Let $p>q$ be primes and $G$ be a group of order $pq$. When $p\neq 1\pmod q$, $G$ must be cyclic by a couple applications of Sylow's theorems. However, when $p=1\pmod q$ is it always possible to construct a non-cyclic $G$?

So far I tried letting $P,Q$ be Sylow $p,q$-subgroups of $G$. Then both are cyclic, $P$ is normal and $n_q=p$.


It's always possible to construct such a noncyclic group when $p \equiv 1 \pmod{q}$. Note that this means that $q$ divides $p-1$, which is the order of the automorphism group $\operatorname{Aut}(C_p)$ of a cyclic group of order $p$, so by Cauchy's theorem, $\operatorname{Aut}(C_p)$ contains an element of order $q$. Sending the generator of $C_q$ to that element in $\operatorname{Aut}(C_p)$ gives us a non-trivial homomorphism $\varphi: C_q \to \operatorname{Aut}(C_p)$. Now taking the semidirect product $C_p \rtimes_\varphi C_q$ gives us a noncyclic group of order $pq$.

It's also possible to construct this group without semidirect products.
Consider the field with $p$ elements $\Bbb F_p$. It's well known that the multiplicative group $\Bbb F_p^\times$ is cyclic of order $p-1$. So if $q \mid (p-1)$, we can find an element $a$ in $\Bbb{F}_p^\times$ of order $q$ by Cauchy's theorem. Now consider the following subgroup of $\operatorname{GL}_2(\Bbb{F_p})$:

$$\left \{\begin{pmatrix}a^n & x \\ 0 & 1 \end{pmatrix}, n \in \Bbb{F_q}, x \in \Bbb{F}_p\right \}$$ (Note that $a^n$ is well-defined because $a$ has order $q$ in $\Bbb{F}_p^\times$). It's evident that this has order $pq$ (using that $a$ has multiplicative order $q$). Checking that this is in fact a non-abelian subgroup of $\operatorname{GL}_2(\Bbb{F_p})$ requires only easy matrix computations. This construction turns out to give exactly the same group as above, but this form of presentation (which is not meant as a technical term here) is probably more accessible to those who are not familiar with semidirect products.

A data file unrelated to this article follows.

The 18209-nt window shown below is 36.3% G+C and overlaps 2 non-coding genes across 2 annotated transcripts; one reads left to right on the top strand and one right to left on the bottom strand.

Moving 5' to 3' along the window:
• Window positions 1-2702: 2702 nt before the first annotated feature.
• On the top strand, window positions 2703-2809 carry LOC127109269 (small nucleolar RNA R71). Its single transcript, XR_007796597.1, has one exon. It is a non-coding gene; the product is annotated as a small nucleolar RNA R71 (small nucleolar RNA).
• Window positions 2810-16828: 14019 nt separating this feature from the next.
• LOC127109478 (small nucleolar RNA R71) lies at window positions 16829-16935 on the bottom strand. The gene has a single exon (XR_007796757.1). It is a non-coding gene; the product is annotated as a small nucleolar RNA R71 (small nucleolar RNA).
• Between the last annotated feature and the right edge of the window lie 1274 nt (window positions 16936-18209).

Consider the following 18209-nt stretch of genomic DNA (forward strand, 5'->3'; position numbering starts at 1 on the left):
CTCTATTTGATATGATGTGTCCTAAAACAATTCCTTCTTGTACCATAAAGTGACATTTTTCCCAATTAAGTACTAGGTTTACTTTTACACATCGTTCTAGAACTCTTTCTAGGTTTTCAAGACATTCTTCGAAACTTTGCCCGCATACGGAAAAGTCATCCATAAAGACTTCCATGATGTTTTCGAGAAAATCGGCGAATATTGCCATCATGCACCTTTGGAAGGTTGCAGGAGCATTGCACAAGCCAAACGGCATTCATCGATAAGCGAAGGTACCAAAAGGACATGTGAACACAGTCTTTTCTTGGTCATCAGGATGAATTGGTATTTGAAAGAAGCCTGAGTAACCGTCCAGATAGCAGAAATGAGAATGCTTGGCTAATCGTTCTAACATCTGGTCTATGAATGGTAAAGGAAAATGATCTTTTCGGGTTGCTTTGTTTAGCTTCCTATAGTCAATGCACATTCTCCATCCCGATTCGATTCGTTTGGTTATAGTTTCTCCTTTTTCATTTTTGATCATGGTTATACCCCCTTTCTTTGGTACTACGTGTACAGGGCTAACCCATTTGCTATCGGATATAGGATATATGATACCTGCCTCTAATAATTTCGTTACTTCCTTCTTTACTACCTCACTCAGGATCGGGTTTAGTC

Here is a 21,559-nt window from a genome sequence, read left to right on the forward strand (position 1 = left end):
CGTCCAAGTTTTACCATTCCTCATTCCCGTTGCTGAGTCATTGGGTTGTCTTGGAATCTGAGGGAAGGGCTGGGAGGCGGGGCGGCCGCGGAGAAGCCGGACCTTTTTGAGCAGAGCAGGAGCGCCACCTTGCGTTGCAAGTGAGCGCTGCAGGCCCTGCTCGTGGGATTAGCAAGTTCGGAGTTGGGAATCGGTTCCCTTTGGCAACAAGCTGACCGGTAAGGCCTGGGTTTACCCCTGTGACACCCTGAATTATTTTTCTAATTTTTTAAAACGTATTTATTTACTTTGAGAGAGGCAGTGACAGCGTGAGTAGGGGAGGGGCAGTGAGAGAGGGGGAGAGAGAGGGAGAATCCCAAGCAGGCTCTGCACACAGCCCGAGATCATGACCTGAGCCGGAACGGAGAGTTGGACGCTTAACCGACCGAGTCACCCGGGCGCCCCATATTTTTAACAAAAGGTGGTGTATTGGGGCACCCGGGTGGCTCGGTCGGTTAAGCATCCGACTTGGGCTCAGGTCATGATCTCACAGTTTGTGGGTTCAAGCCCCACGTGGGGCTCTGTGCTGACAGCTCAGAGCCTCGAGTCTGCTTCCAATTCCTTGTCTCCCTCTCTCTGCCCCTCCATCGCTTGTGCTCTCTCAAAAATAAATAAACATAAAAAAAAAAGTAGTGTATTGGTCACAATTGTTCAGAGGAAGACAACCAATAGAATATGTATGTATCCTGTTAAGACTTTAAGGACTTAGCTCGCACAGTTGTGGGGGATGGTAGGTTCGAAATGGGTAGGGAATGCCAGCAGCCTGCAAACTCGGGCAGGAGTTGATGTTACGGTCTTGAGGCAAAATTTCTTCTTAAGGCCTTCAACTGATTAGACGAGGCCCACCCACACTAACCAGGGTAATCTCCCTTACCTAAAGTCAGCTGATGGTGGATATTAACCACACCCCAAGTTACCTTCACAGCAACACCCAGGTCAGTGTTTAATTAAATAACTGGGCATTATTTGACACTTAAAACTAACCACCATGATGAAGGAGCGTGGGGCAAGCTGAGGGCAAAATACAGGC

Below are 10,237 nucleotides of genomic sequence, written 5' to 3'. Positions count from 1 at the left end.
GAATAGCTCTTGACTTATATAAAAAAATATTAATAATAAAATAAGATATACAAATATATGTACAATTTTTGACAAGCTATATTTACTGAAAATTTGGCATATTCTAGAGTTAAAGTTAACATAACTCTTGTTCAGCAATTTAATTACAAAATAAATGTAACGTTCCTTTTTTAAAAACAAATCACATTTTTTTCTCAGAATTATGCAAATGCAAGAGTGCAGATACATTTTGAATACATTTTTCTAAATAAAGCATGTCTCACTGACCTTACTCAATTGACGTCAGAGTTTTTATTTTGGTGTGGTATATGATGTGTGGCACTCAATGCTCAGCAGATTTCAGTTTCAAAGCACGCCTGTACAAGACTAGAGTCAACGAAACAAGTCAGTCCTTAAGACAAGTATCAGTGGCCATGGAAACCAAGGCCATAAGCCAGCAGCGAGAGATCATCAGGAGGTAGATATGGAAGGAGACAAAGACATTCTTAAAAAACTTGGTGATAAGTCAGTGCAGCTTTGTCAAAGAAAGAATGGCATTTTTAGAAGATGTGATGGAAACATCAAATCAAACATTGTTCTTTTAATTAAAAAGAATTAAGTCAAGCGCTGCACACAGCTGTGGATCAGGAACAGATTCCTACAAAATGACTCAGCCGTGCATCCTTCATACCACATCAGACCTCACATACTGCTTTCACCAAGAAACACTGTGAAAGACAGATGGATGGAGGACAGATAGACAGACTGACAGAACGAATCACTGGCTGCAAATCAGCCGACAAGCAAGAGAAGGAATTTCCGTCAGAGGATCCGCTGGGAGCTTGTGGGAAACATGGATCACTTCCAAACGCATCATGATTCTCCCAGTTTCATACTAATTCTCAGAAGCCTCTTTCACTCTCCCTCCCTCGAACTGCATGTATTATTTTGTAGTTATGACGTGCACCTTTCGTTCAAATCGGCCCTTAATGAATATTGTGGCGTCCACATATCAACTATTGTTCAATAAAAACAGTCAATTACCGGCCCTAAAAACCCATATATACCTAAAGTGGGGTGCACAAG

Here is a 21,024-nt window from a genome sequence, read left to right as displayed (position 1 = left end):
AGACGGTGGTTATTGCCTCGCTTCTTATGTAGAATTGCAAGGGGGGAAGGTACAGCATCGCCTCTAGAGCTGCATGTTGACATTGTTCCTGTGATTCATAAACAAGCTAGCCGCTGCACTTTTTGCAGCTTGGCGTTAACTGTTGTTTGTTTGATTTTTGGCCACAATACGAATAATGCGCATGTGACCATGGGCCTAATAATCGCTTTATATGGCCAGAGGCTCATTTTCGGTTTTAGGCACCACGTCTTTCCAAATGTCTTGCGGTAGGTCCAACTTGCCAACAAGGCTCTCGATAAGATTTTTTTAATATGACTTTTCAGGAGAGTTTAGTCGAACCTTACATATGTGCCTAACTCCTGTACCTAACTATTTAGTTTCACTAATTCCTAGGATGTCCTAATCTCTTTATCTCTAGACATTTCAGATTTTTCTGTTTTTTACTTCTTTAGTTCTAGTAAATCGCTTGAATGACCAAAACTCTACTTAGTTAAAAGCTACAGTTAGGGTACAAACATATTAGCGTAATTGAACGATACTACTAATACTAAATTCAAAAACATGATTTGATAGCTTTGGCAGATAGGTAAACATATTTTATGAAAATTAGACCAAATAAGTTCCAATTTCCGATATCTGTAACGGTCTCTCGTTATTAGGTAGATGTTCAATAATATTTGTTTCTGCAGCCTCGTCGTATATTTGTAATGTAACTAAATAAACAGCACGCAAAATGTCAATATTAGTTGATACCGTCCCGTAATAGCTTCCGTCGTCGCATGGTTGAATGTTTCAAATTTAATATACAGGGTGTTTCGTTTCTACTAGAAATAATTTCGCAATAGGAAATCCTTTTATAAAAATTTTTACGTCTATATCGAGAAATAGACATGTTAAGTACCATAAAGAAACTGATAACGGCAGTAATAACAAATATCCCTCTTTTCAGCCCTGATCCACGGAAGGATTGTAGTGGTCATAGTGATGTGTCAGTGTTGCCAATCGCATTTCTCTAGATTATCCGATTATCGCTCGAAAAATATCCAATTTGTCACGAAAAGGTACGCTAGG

• $\begingroup$ Would it be possible to describe this more concretely, for example with permutations? $\endgroup$ – Akababa Feb 17 '18 at 2:13
  • 2
    $\begingroup$ @Akababa I hope matrices are fine, too $\endgroup$ – MatheinBoulomenos Feb 17 '18 at 2:17
  • $\begingroup$ By Cauchy's theorem????? You just need a primitive root of $p$ $\endgroup$ – Kenny Lau Jun 13 '18 at 8:40

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